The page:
We want to encourage you to write and to read good poetry. We believe that reading good poetry will help you to write all the more effectively. Here, for example, is a great piece of work by the poet Robert Herrick, chosen by our correspondent Alistair Davies. Here is what Alistair says about this poem: 'It strikes me as a poem where the seeming simplicity conceals an incredibly rich combination of genres - the carpe diem poem, the pastoral, the love poem, the elegy, and where the whole energy lies in its performance as a gallant address to the vanishing blooms.'


To Daffodils

Fair Daffodils, we weep to see

         You haste away so soon;

As yet the early-rising sun

         Has not attain'd his noon.

                        Stay, stay,

                Until the hasting day

                        Has run

                But to the even-song;

And, having pray'd together, we

Will go with you along.

We have short time to stay, as you,

         We have as short a spring;

As quick a growth to meet decay,

         As you, or anything.

                        We die

                As your hours do, and dry


                Like to the summer's rain;

Or as the pearls of morning's dew,

Ne'er to be found again.

Narcolepsy and the Public Subsidy of Poetry Presses

Findings of a research paper published today in the latest edition of The Lancelot reveal what many poetry-watchers had long suspected: that there is a direct correlation between narcolepsy and the public subsidy of poetry presses. Cases cited are recent, but the researchers persuasively argue that the problem may have persisted for decades, here and elsewhere in the English-speaking world. Let us hope that other countries will feel that it is worth their while to examine the possible emergence of the same phenomenon in, say, Oslo, Reykjavik or even Brutgeblenner.

One recent case jumps out at us. The publisher of a poetry press based in London received a manuscript from one of his own published poets. Several volumes by this same poet had been published in the past, all well reviewed, all significant loss-makers. So far so good then. The poet received no acknowledgement whatsoever from his publisher. He wrote once, with geniality. He wrote twice, a mite more sternly. He wrote a third time, spittingly. Time moved on apace. A cold blustery spring slowly transmogrified into a cold and blustery summer, which was eventually replaced by a bone-chillingly cold and blustery autumn and winter. And still the poet heard nothing. Can this be credited?

Incensed, he decided to make contact with a representative of the security company which provided the majority of the CCTV cameras in the building that housed the press (in its basement). In exchange for a handful of limited-edition signed copies, the manager of the security company gave the poet unrestricted access to CCTV footage of the publisher's office over a twelve-month period. After intensive trawling through grainy images collected by a camera situated directly above the head of the publisher, the poet established beyond a shadow of a doubt that whenever his particular manuscript - in its distinctive translucent pink folder - was seen moving towards the publisher's desk, borne there by the lissome hand of an eager, young Oxbridge intern, the publisher would wipe his hand across his face, and ask that she lay it on the desk and leave the room.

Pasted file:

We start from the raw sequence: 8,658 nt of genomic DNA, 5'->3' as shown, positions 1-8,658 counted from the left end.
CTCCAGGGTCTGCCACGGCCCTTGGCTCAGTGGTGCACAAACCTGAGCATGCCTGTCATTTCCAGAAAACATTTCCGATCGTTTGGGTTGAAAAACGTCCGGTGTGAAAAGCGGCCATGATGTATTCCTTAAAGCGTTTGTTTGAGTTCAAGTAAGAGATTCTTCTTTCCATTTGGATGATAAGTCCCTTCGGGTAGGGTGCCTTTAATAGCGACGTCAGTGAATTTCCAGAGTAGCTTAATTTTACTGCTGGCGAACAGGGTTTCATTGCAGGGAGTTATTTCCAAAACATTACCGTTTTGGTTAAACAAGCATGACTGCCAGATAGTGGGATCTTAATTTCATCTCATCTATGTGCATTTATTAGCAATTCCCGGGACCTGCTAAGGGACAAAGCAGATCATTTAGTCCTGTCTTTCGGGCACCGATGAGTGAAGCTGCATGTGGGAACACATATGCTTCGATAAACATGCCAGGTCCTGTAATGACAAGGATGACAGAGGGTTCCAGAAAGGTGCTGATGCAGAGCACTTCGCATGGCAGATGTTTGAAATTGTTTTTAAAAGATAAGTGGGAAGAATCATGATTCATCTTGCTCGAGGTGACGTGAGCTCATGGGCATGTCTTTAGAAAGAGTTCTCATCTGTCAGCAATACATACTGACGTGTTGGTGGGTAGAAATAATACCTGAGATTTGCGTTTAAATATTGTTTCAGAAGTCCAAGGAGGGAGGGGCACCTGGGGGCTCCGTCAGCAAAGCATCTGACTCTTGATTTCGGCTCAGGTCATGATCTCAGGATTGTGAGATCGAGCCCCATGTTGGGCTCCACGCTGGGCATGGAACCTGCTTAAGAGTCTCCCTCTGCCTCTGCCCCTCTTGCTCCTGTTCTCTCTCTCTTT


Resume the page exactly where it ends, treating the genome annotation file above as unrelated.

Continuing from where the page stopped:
Once she had left, the head would begin to nod and the publisher, within seconds, would fall into a deep sleep. This happened on three separate occasions over a period of nine months - the presentation of the manuscript, its seemingly gracious acceptance, the kindly dismissal, and the serious narcoleptic episode.

Why is this tragedy happening? Do not blame the publisher - it would be far too easy to do so. Do not blame the poet either. This is not a poet who has ever struggled to hold an audience at a public reading. The disease, evidently, is the overwhelming psychological burden of the presence of mammon itself. What happens, we can only speculate, is that at the very moment when the publisher touches the proffered manuscript, various complicated responses find themselves at war within him: he becomes aware, all at once, of the terrible balancing act that faces him. As soon as the spectre of the possibility of a new book rises up in front of him, he begins to think of everything that needs to be in place before the manuscript can even be read. How much of a drain on that budget will the launch party, the poetry consultants, and the pressing, everyday needs of the publisher's family represent? Clamorous voices come at him from all directions. The only solution is sleep, death's sweet substitute.


The Sheer Doggedness of Alfred Lord Tennyson

Would you like to read the key facts about Lord Tennyson and his dog? Of course you would. Here they are then, courtesy of the Watts Gallery in Compton, Surrey, a sometime rural idyll of a place whose rustic hedges are now smartly trimmed by a major road, and where this maquette still looms over any unsuspecting visitor who happens to tiptoe into the gallery's sculpture studio. I quote some words written by an unidentified other (hence the italics):

This memorial statue of the great poet Alfred Lord Tennyson was begun by Watts when he was in his eighties, having already painted his life-long friend six times. Born in Lincolnshire, Tennyson began writing poetry at the age of eight, later becoming Poet Laureate in 1850. When Tennyson died, Watts created this statue, the first of his colossal public works. The bronze now stands outside Lincoln Cathedral. Without payment, he began with this model of gesso grosso, a mixture of plaster, glue size and chopped hemp, which could be modelled when it was soft and carved when hard. He worked in his special sculpture barn, close to Limnerslease, but died before the bronze was completed in 1905.

Various questions arise. Why is Tennyson's dog included? And what was its name and breed? Originally Tennyson held something in his left hand. What might this have been? A dog biscuit? A tin of Winalot? A copy of Homer? A photograph of Browning's dog? Emily's shopping list? A sealable plastic bag? And why did it fall off when he was momentarily distracted by one of Watts' tedious and interminable jokes? We think we know the answers to some of these questions.

The dog was called Sirius and it was a Newfoundland, a kind of mastiff. Being a big dog, it was occasionally pressed into service to pull a cart which often contained the brothers Tennyson. Occasionally the dog would be told to halt so that the brothers could recite a poem or two dedicated to the Lincolnshire Wolds. The dog itself inspired a poem, which you may wish to learn by heart and recite out loud when you are next on public transport. Toss aside your shyness. The public recitation of poetry could scarcely be more important.